paris exodus lockdown
© AFP / Ludovic MARIN
Parisians are getting away while they can
Parisians packed inter-city trains leaving the capital on Friday hours ahead of a new lockdown in the French capital imposed to combat a surge in coronavirus infections.

The new restrictions, announced by Prime Minister Jean Castex late on Thursday, apply to around a third of the country's population affecting Paris and several other regions in the north and south.

The government has insisted that the new month-long lockdown will be more limited than the two others imposed last year, with schools open and outdoor exercise allowed for an unlimited amount of time.


Comment: What with the nonsensical, ever changing rules it's becoming increasingly difficult to deny that these lockdowns are more of a warped psychological game than a scientifically backed strategy.


paris lockdown exodus
© AFP / Ludovic MARIN
But the approach of the new curbs in Paris encouraged many to leave the notoriously cramped city
But the approach of the new curbs in Paris from midnight Friday encouraged many to leave the notoriously cramped city for areas without the measure, such as Brittany, the southwest Atlantic coast and Lyon in the southeast.


Comment: A luxury that a great many cannot afford.


A spokesperson for national rail operator SNCF told AFP that trains for those destinations were now fully booked after having a 60-70 percent level of occupancy on previous Fridays.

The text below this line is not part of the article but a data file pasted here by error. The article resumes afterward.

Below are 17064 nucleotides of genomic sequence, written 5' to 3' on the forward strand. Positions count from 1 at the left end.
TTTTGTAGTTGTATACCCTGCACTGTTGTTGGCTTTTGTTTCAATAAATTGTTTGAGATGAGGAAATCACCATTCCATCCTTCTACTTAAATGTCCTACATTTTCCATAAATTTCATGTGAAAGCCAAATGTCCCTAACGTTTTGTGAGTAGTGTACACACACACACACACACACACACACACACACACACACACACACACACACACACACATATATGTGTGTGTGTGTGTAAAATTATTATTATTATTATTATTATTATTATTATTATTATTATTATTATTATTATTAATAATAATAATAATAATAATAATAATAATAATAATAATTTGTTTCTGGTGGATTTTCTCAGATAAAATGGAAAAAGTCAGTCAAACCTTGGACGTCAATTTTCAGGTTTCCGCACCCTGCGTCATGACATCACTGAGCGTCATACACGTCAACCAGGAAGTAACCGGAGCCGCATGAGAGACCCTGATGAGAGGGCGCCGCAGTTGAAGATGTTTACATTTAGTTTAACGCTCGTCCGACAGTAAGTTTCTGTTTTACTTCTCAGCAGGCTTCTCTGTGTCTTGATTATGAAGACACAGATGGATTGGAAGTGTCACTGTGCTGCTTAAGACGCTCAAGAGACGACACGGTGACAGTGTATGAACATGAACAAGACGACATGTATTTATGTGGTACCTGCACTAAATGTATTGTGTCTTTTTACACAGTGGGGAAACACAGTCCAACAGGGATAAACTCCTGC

Trains leaving Montparnasse station in Paris -- which serves destinations in Brittany and the southwest -- were completely full after a rush of bookings late Thursday.

Maiwenn, a 19-year old student clutching a giant suitcase, said she had decided to leave Paris to spend the rest of the university year with her family in Saint-Brieuc in Brittany.

"I'm going to stay there until the end of the term," scheduled for mid-April, she said. "It's been roughly a year that our courses have been on distance learning so we're starting to get used to it."


Comment: With governments slashing funding for education, more than ever universities rely on tuition fees, and with international students staying away - particularly those from Asian nations who often pay triple the fees - it's likely that many more will see no benefit in paying for a university education that no longer guarantees a job when you leave anyway. There's also the fact that many 'university towns' have come to rely on students for their businesses to be profitable.


The other regions affected by the new measures notably include the Hauts-de-France region of northeast France which covers the city of Lille, and the Alpes-Maritimes on the Mediterranean, as well as Seine-Maritime and the Eure in the north.

Health Minister Olivier Veran expressed hope that this regional lockdown would be the last, with the situation helped by the onset spring and the vaccination campaign.

As in previous lockdowns, a form written out or downloaded on a phone will be needed to justify why a person has left the home in areas under the new restrictions.

Outdoor exercise is allowed up to 10 kilometres (six miles) from home for an unlimited amount of time but non-essential shops will have to close.

However bookshops -- deemed as essential to public wellbeing -- can stay open and government spokesman Gabriel Attal said hair salons could also remain open with reinforced sanitary protocols.